(University of Hertfordshire Press 2016 255pp ISBN 978-1-909291-73-7) £14.99
There has been no comprehensive book on the mills of Hertfordshire, so this volume by Hugh Howes is particularly welcome and important. It is extremely well illustrated, with the records of over a hundred watermills and 71 windmills. Sadly, today they are nearly all gone, Little Hadham being the last mill to grind corn in the county (only ceasing work in 1929 when a sail blew off). Today, just two watermills are working and another four mills contain all their machinery but are not operational. Of the rest, very little remains.
The illustrations cover both historical mills as well as those still standing, from working ones at Redbournbury and Mill Green to ones now converted to other uses. Location maps are given for many of the mills, and 15 pages of colour images include several paintings from the nineteenth century of mills now gone. The book also brings us up to date with steam mills converted from traditional stone milling, and the introduction of roller milling as at Heygates mill in Tring. The historical chapters also cover the many mill-related industries other than corn milling that were also once part of the Hertfordshire scene; papermaking, silk and cotton mills and even gunpowder. There is an interesting account from a local man who remembered the moving of a fully workable post windmill in Hitchin around 1820. The mill was moved just 450 yards by 36 horses.
The book has a very detailed gazetteer and eight appendices, six taken from old issues of The Miller detailing mills of the time around 1900, when traditional milling with millstones was being taken over by roller mills. There is an extensive glossary, index and selected bibliography which all add to this impressive book. This should prove a valuable addition for all people with an interest in mills as well as a broader audience on the history of this fascinating subject of the county of Hertfordshire.
Mildred Cookson grew up surrounded by many windmills in the Fylde region of Lancashire and has helped repair one of them, as well as one in Buckinghamshire. She has also run a traditional post mill and has been a traditional water miller for 30 years, commercially running and maintaining a 400-year old example. She is a trustee of SPAB (Society for the Protection of Ancient Buildings) and chairman of its Mills Section, and a trustee of the Mills Archive, with responsibility for its roller mill project.
(Buckinghamshire Archaeological Society 2nd edition 2017viii+168pp ISBN 9 780995717701) £6+£1.80 p&p from BAS, The Museum, Church Street, Aylesbury HP20 2QP
The interest of the late Professor William Mead (1915-2014) in the life and work of Pehr Kalm (1716-1779), a pioneering Scandinavian botanist and agriculturalist, began in 1948 and endured for the rest of his life. Through Kalm’s diary, translated by Joseph Foster in the late nineteenth century, Professor Mead and others gained a fresh insight into many aspects of eighteenth-century rural life. In 1748, Kalm was on his way from Scandinavia to America in pursuit of botanical specimens when he broke his journey to visit England. Little Gaddesden, in the west of Hertfordshire had recently gained widespread fame as the home of William Ellis, resident farmer and author of Chiltern and Vale Farming (1733). Kalm’s mission was to spend time with Ellis and observe at first-hand innovative agrarian techniques used in the mainly enclosed upland terrain of the Chiltern and contrasting lower ground beneath the scarp where open field agriculture dominated. Kalm travelled around the small parish of Little Gaddesden, extending his observations to neighbouring Cheddington, Dagnall and Ivinghoe in Buckinghamshire and Eaton Bray and Tottenhoe in Bedfordshire.
In 2003, seeking to promote Kalm’s account of his travels to a new generation, Professor Mead self-published an extract from his own translation of the diary completed several years previously. Entitled Pehr Kalm, A Finnish Visitor to the Chilterns in 1748 and published in hardback, the core of the book comprised Kalm’s record of his three-week stay in Little Gaddesden. The book received highly positive reviews and firmly re-established Pehr Kalm’s diary as a valuable source. As new readers were to discover, its strength lay not only in its rich subject matter but also in Kalm’s unique perspective of eighteenth-century rural society and agrarian innovation. He was a diligent investigator but, importantly, he was an outsider, engaged in collecting agrarian and topographical information that was different from and useful to his homeland.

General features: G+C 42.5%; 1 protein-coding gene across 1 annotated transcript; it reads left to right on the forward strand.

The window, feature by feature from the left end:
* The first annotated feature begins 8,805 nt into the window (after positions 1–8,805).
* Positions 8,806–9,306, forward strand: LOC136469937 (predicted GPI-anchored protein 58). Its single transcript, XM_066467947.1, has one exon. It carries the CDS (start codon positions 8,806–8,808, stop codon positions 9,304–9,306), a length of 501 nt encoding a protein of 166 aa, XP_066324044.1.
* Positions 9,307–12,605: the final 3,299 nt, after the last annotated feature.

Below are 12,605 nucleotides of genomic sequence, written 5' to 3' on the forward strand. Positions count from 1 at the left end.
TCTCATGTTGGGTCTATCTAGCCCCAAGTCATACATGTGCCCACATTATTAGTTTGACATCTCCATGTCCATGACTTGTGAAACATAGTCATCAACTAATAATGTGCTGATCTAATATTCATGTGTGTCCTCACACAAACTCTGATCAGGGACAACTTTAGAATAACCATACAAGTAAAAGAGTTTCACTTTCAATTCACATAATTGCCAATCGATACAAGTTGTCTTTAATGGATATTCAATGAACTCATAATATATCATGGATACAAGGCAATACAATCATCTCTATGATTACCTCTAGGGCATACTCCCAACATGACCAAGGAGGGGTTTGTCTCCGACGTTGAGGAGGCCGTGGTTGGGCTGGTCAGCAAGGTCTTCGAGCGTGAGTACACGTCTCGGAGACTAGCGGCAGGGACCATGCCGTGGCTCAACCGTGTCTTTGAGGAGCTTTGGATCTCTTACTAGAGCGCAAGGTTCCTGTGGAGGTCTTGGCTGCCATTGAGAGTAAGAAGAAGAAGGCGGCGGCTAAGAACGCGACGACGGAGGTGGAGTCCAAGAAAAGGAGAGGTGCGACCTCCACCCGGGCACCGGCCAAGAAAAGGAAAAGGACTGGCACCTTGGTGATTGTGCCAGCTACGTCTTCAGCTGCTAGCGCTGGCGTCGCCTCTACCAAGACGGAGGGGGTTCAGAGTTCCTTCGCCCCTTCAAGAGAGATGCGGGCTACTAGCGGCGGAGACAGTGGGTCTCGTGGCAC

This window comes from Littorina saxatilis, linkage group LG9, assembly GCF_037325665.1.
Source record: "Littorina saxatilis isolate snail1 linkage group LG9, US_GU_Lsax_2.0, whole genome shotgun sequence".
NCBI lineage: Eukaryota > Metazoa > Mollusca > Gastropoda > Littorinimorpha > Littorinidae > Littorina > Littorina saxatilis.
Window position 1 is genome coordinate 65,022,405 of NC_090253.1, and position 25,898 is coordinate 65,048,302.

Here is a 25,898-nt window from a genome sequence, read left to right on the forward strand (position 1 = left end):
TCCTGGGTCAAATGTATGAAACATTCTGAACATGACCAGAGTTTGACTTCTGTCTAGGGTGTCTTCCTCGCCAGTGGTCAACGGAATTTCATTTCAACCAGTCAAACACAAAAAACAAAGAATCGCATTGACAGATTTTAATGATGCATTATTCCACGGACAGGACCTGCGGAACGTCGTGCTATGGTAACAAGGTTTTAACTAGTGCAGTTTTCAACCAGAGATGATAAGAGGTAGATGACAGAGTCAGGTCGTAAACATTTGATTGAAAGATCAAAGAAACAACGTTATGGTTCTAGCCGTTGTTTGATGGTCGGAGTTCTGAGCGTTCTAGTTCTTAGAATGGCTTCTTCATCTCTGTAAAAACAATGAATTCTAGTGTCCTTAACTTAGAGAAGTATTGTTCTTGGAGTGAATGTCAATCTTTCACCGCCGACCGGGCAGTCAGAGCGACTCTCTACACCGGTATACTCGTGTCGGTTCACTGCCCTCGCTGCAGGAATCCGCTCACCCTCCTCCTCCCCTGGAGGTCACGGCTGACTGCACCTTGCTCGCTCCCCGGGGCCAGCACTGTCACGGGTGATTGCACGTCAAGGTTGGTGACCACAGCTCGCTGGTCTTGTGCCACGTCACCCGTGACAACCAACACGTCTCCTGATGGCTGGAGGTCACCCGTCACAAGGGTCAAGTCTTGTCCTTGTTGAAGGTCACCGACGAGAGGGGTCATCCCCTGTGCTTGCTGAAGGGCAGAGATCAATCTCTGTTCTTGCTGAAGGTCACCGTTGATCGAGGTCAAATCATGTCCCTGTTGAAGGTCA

This affordably priced new edition of Professor Mead’s book published in paperback by the Buckinghamshire Archaeological Society sports a new cover, replacing the original image of a botanical specimen with a fitting image of Little Gaddesden. Continuing the theme of revision and presumably to encourage new readership, the reworked title brings ‘The Chilterns’ to prominence, thus emphasising that this is a book about place. This is commendable but unfortunately it risks signposting that the book is about the region as a whole when it documents rural life and society in only a small part. The Chilterns is a range of hills stretching 60 miles from Goring in Oxfordshire to Hitchin in Hertfordshire and Kalm travelled no further than about ten miles to the west and north of Little Gaddesden.
Peter Marsden’s excellent textual improvements to Professor Mead’s book are the mainstay of this new edition. The first edition’s minor formatting errors have been corrected and lengthy sections of text divided into much more manageable paragraphs. Further useful improvements include two brief biographies of Pehr Kalm and William Mead and finding aids to help navigate the text. A glossary clarifies place names, explains Swedish measurements and defines unfamiliar agricultural terms used by Kalm. An expanded and reformatted contents page, an updated list of illustrations and a greatly improved and thoughtfully planned index complete the revision. The wide range of subjects selected by Kalm for inclusion in his diary is now easily accessible to local historians and those interested in specific rural themes. The identification of people mentioned in the diary is a very helpful addition to the new index but disappointingly does not apply to everyone listed.